Inhibition of breast tumor cell growth by ectopic expression of p16/INK4A via combined effects of cell cycle arrest, Senescence and apoptotic induction, and angiogenesis inhibition

Yi Lu, Xiongwen Zhang, Jun Zhang

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17 Citations (Scopus)

Abstract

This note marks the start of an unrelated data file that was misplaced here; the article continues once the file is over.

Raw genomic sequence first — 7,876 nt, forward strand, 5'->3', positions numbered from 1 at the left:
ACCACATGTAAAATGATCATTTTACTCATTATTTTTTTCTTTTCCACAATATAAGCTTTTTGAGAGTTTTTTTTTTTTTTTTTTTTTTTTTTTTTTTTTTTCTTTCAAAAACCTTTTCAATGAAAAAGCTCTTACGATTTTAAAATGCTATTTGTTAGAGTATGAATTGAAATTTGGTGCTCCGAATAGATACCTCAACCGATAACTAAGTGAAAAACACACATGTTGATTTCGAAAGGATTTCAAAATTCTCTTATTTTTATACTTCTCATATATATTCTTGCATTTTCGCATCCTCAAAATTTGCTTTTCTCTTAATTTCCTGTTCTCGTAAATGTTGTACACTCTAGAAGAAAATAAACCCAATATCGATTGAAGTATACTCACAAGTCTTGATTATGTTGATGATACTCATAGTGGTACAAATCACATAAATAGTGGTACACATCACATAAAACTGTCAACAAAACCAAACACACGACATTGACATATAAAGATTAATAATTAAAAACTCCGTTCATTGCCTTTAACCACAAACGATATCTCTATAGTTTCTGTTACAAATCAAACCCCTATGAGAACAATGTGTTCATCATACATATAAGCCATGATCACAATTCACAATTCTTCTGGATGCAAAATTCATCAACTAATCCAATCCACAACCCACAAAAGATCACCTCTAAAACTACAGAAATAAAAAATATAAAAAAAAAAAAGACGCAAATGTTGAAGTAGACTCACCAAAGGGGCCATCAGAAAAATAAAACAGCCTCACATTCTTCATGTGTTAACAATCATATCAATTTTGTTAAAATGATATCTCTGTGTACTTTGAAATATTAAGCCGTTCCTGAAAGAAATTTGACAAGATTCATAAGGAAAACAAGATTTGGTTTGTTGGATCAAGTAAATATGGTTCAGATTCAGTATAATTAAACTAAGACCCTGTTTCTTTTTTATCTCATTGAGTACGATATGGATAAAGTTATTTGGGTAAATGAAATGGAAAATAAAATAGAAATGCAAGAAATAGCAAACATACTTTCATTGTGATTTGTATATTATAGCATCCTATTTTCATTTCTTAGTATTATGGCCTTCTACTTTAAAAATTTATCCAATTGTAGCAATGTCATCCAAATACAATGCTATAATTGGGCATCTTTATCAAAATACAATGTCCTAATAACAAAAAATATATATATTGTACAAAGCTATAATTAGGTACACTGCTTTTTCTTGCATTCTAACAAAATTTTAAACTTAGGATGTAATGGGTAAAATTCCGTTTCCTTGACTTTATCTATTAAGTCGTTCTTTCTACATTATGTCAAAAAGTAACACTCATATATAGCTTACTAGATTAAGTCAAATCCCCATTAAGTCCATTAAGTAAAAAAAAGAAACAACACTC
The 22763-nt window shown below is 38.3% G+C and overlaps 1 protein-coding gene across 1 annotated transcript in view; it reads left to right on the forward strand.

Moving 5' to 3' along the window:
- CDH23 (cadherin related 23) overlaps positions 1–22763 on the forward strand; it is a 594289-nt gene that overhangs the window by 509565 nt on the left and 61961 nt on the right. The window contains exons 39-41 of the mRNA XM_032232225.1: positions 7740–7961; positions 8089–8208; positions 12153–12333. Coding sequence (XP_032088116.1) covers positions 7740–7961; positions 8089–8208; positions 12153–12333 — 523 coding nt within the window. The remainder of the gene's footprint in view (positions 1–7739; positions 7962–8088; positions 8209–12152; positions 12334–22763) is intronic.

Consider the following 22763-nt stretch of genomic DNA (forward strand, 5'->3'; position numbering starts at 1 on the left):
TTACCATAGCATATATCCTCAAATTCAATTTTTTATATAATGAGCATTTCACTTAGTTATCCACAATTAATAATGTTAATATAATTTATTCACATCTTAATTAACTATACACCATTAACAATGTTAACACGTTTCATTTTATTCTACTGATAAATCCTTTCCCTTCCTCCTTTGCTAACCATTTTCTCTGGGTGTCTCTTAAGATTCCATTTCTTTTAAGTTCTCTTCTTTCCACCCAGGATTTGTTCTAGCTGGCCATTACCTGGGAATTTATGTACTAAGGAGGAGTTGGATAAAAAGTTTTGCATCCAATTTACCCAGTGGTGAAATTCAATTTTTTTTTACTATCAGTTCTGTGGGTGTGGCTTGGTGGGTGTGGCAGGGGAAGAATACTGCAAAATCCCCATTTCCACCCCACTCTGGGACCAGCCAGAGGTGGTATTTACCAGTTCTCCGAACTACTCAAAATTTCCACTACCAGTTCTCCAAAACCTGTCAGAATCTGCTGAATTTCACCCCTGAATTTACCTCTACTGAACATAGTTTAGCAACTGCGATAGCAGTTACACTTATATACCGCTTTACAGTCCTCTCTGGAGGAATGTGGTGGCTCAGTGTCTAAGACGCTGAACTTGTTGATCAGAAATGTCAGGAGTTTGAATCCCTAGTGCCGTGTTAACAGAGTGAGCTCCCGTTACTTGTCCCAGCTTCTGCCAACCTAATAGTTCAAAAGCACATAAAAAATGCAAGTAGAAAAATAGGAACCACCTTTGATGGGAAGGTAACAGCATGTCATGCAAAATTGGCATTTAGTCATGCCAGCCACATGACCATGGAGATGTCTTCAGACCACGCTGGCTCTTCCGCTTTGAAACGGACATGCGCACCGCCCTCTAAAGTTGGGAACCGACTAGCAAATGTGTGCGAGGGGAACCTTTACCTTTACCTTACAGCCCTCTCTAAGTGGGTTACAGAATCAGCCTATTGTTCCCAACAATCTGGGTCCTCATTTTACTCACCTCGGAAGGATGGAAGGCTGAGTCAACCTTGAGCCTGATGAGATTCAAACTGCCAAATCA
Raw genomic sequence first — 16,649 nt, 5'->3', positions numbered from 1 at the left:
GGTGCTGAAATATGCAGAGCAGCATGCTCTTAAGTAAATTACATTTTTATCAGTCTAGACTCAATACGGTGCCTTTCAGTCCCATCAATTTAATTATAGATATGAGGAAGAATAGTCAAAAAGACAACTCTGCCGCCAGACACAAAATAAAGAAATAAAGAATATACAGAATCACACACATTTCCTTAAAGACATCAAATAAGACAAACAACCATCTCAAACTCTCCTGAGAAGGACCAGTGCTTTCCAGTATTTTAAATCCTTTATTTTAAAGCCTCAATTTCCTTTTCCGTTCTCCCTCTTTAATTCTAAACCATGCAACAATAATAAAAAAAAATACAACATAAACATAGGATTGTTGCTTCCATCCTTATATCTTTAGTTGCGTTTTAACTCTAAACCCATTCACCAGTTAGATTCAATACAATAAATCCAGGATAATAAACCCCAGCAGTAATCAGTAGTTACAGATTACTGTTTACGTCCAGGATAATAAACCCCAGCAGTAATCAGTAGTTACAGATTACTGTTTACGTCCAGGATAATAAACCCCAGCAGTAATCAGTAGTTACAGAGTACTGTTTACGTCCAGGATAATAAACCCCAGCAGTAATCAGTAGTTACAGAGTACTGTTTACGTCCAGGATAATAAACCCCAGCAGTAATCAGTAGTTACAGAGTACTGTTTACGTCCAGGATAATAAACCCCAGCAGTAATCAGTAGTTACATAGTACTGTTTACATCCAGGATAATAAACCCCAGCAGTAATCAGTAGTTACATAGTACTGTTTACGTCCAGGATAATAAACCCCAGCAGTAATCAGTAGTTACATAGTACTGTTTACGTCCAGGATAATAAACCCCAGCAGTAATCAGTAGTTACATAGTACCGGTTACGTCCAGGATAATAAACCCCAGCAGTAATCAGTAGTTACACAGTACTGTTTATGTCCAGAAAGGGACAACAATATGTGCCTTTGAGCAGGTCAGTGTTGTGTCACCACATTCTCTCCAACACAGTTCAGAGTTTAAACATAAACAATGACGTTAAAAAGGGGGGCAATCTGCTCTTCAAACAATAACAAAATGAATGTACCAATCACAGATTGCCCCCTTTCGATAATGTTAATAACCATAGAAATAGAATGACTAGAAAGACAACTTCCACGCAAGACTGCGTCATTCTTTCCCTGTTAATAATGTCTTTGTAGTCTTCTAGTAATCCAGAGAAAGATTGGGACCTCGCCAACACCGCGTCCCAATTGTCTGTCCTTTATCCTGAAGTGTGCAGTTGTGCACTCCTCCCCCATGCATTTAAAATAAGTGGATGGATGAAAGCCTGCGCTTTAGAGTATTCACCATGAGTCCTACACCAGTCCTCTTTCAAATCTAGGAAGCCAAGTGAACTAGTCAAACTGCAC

p16-mediated inhibition of cancer cell proliferation and tumor suppression have been studied before,; the common consensus is that p16's cell-cycle arrest function plays a primary role in these actions, with some additional apoptotic induction by p16. However, other effects of p16 that may potentially contribute to p16-mediated anti-tumor ability have not been well studied. The emerging data including ours indicated that p16 contributes its anti-cancer ability by inducing tumor cells to senescence. Moreover, we showed that p16 inhibits breast cancer cell growth by inhibiting the VEGF signaling pathway and angiogenesis. In this study, we used adenoviral-mediated p16 expression (AdRSVp16) and breast cancer cell line MDA-MB-231 as the model to simultaneously analyze all these p16's anti-tumor functions. We demonstrated that adenoviral-mediated p16 expression exhibited multiple anti-tumor functions by simultaneously suppressing in vitro growth and in vivo angiogenesis of breast cancer cells, blocking cell division, as well as inducing senescence and apoptosis. The in vivo study implies that p16's effect on anti-angiogenesis may play a more significant role than its anti-cell proliferation in the overall suppression of tumor growth. These results suggest, for the first time, that AdRSVp16-mediated tumor suppression results from a combination of p16's multiple anti-tumor functions including p16's well-known anti-proliferation/cell division function, apoptotic and senescence induction function, and its lesser-known/under-investigated anti-angiogenesis function. These combined results strongly indicate that p16 gene therapy has a multi-module platform with different anti-tumor functions; therefore, this study justifies and promotes the viral-mediated p16 gene therapy as a promising and powerful treatment approach for cancer patients due to p16's multiple anti-tumor functions.